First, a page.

Further, our new security notion also allows us to revisit, correct and improve existing oblivious transfer extension techniques. We provide an implementation of an oblivious transfer extension protocol in the ideal cipher model that is actively secure, processing up to 23 million OTs per second and up to 10 times faster than previous secure implementations. We also show that our framework can compute endemically secure OT extension and the base OTs in just two rounds.
We consider the problem of securely generating useful instances of two-party correlations, such as many independent copies of a random oblivious transfer (OT) correlation, using a small amount of communication. This problem is motivated by the goal of secure computation with silent preprocessing, where a low-communication input-independent setup, followed by local (“silent”) computation, enables a lightweight “non-cryptographic” online phase once the inputs are known.
Recent works of Boyle et al. (CCS 2018, Crypto 2019) achieve this goal with good concrete efficiency for useful kinds of two-party correlations, including OT correlations, under different variants of the Learning Parity with Noise (LPN) assumption, and using a small number of “base” oblivious transfers. The protocols of Boyle et al. have several limitations. First, they require a large number of communication rounds. Second, they are only secure against semi-honest parties. Finally, their concrete efficiency estimates are not backed by an actual implementation. In this work we address these limitations, making three main contributions:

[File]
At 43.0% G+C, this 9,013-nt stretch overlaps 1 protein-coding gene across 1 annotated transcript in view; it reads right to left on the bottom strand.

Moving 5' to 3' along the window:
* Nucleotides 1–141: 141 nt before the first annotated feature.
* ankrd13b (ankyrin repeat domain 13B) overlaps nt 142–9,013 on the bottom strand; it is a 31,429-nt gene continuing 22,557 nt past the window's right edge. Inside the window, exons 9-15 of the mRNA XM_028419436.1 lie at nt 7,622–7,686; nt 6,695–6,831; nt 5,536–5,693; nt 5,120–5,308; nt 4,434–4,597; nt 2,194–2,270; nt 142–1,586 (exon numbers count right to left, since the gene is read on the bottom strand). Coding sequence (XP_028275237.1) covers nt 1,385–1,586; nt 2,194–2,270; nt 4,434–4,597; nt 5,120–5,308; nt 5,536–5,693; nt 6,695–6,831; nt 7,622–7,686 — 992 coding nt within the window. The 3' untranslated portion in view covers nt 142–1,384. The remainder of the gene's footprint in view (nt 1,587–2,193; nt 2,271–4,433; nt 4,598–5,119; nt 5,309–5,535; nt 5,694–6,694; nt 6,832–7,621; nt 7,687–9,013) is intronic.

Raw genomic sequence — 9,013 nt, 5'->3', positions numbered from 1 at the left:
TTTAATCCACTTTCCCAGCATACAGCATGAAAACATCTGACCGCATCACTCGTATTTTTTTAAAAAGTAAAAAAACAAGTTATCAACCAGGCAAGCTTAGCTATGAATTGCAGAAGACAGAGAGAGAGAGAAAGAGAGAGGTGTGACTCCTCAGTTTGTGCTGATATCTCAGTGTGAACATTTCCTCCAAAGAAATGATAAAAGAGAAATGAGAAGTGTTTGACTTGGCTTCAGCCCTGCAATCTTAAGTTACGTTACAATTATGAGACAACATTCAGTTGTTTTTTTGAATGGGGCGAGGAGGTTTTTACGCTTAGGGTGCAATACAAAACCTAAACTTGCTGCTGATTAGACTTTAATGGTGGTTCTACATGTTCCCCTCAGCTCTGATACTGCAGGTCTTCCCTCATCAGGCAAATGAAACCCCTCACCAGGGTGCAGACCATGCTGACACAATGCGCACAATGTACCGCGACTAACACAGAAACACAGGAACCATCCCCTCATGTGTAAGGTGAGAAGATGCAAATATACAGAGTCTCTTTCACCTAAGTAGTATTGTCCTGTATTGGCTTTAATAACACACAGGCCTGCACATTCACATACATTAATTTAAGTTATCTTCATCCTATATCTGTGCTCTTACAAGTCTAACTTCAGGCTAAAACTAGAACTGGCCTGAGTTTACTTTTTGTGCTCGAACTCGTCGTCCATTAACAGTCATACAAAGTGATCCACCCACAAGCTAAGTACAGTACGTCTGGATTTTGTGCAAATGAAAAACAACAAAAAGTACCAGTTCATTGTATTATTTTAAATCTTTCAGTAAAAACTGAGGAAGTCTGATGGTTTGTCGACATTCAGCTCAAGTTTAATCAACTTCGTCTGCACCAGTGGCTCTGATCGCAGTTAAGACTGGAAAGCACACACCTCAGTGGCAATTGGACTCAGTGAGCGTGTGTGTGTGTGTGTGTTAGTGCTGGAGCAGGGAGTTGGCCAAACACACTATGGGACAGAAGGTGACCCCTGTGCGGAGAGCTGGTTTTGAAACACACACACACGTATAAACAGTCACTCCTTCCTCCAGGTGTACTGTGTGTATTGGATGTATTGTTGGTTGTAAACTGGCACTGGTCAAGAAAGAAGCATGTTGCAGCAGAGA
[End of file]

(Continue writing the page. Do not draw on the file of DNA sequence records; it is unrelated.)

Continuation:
Eliminating interaction. Under the same assumption, we obtain the first concretely efficient 2-round protocols for generating useful correlations, including OT correlations, in the semi-honest security model. This implies the first efficient 2-round OT extension protocol of any kind and, more generally, protocols for non-interactive secure computation (NISC) that are concretely efficient and have the silent preprocessing feature.
Malicious security. We provide security against malicious parties (in the random oracle model) without additional interaction and with only a modest concrete overhead; prior to our work, no similar protocols were known with any number of rounds.